Well, the rules were set 30 years ago in the landmark Decision 1631. And a look back reveals a simple answer: based on analysis at the time, the Board expected the rules would work, allowing the lake to rise to the Public Trust lake level of 6,392 feet above sea level in about 20 years, even with as much as 16,000 acre-feet of water diversions allowed by operating rules along the way.

Now, a decade past that delivery date, it’s easy to see that the 1994 diversion rules haven’t worked to get the job done. Hydrologic modeling projects more of the same in the future.

That’s what the State Water Board hearing will be all about: crafting and implementing better operating rules that fix the flaws so that the lake can rise to the long overdue level. It’s a plan the Board itself made, just in case the 1994 diversion rules didn’t work.

The hearing will be a chance for the State Water Board to review the maximum diversion specifications. More than that, it will be a chance to restructure the operating rules to be more dynamic and responsive to the changing climate and changing hydrology of the Mono Basin.

Fixing the flaws

How might the State Water Board fix the flawed stream diversion rules? The Committee has been studying and modeling the question carefully.

Adjusting diversion volumes is part of the answer to be sure. However, we have found that the overall structure of the rules needs fixing too. After last year’s significant lake rise, current rules allow DWP to divert until that gain is lost and the lake falls back into critically low levels like 6,380 and 6,377 feet. Only then do cutbacks on diversions activate, and these three-decade-old lake thresholds allow the rollercoaster of lake rise and fall to continue. Thirty years ago it made sense for the 6,377-foot level to trigger a halt to water diversions because back then the lake was at 6,375—below the threshold. But as the lake rises the threshold has never changed.

Rules that control diversions based on lake level make sense, but the thresholds are static and hardwired into the current stream diversion rules. They don’t have to be.

A better approach is to design rules that automatically adjust, so that the lake level thresholds controlling diversions move upwards in response to lake rise. For example, the lake rose nearly five feet last year, and the zero-diversion threshold could dynamically “ratchet” upward as well, moving from 6,377 to 6,382 feet above sea level.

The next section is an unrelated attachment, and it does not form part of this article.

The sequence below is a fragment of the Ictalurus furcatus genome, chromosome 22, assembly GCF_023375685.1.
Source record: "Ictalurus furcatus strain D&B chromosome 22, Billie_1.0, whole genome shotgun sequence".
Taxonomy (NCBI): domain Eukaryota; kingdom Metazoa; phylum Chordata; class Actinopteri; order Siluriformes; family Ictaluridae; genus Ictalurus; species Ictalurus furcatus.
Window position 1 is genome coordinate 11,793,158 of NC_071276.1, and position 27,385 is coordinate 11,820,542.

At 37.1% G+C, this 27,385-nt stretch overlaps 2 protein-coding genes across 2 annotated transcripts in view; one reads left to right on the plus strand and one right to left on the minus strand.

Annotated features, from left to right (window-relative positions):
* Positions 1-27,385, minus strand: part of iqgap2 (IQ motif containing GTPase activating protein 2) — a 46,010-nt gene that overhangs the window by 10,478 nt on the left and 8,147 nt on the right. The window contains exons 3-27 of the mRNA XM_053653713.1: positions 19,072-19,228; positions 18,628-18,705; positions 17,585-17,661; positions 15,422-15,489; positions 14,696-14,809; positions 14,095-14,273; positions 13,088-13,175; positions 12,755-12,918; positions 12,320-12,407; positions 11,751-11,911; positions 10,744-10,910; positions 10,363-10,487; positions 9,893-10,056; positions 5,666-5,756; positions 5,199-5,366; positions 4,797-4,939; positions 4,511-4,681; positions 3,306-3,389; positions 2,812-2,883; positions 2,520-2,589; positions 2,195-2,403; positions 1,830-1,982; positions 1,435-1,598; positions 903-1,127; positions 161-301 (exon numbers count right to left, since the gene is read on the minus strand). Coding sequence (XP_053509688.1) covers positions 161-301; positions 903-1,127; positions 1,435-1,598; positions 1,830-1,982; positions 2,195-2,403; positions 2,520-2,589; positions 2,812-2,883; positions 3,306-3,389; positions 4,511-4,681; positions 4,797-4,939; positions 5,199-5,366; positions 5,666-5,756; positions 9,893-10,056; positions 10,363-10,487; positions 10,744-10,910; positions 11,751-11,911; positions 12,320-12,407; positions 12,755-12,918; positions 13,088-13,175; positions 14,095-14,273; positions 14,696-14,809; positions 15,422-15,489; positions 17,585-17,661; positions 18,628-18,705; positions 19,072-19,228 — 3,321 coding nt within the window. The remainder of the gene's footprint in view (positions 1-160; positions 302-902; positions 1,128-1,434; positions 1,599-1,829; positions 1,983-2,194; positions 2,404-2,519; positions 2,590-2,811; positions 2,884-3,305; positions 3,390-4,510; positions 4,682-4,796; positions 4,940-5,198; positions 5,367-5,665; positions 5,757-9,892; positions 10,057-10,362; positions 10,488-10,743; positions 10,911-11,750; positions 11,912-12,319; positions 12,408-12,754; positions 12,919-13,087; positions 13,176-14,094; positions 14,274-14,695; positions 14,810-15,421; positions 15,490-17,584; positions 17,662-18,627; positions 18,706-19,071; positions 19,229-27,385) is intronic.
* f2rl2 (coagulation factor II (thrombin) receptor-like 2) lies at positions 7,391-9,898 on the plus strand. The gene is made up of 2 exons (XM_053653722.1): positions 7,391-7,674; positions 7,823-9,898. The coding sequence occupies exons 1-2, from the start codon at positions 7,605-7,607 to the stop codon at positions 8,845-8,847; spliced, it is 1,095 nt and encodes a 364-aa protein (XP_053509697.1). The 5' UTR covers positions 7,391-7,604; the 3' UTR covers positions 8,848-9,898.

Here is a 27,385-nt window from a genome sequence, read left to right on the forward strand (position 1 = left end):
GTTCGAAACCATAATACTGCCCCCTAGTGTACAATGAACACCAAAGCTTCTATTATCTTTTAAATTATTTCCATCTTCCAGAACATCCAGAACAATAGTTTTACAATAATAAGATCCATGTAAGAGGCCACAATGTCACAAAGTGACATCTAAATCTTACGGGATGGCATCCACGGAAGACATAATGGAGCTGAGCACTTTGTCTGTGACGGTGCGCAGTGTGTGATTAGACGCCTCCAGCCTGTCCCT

Why let DWP diversions push the lake all the way back down to where it was 30 years ago? Instead, implementing “dynamic” rules of this kind would lock in gains as they happen.

The State Water Board implemented a set of diversion rules in 1994 it expected would raise Mono Lake’s elevation to 6,392 feet above sea level in 20 years. Unfortunately, these rules have not been successful and 30 years later Mono Lake remains 8.5 feet below the Public Trust lake level. The Mono Lake Committee is exploring dynamic rules that would adjust to preserve lake rises during wet periods. In the example of dynamic rules above, modeled by Committee staff using historical runoff data, the thresholds that allow diversions from the Mono Basin rise as the lake rises, preserving lake level gains. From wet cycle to wet cycle, Mono Lake’s level would ratchet up to the Public Trust lake level.

Dynamic rules, with lake threshold requirements that ratchet upward right along with the lake as it rises, have great potential. The Committee team is using hydrologic modeling to explore many scenarios that use the dynamic concept and compare their effectiveness against the static rules. So far the results show that incorporating dynamic rules would be a significant fix to the State Water Board’s flawed original rules.

We’re also taking the concept to the collaborative technical workgroup meetings, underway since last year, that bring together model experts from the California Department of Fish & Wildlife, DWP, and the Committee.

A big year ahead for Mono Lake

It’s a big year for Mono Lake, the Committee, and all of us who are committed to seeing the right thing done to protect and restore this special place.

Los Angeles will be making a choice about increasing water diversions—and Mono Lake impacts—in the next few months. You can be sure the Committee team of staff, experts, and attorneys is engaged to advocate for the right outcome for the lake.

The technical modeling collaboration will continue, and we will work to be sure useful information is the result, laying out scenarios that incorporate new ideas like dynamic rules to identify solutions for the future.

At the same time, we are already mobilizing in preparation for the State Water Board hearing. It’s the place to fix the flawed diversion rules, and the broad call for action at last year’s Board workshop still resonates. Though there is not yet a date on the calendar, the State Water Board elevated Mono Lake and the hearing into its 2024 priority workplan in February, signaling that public and Board concern, and the actual peril of lower lake levels, are compelling reasons for action.

All in all, it will be a very busy year of advocacy for Mono Lake—and new choices and new rules that will lift the lake into a new era of health.

This post was also published as an article in the Winter & Spring 2024 Mono Lake Newsletter. Top photo by Elin Ljung.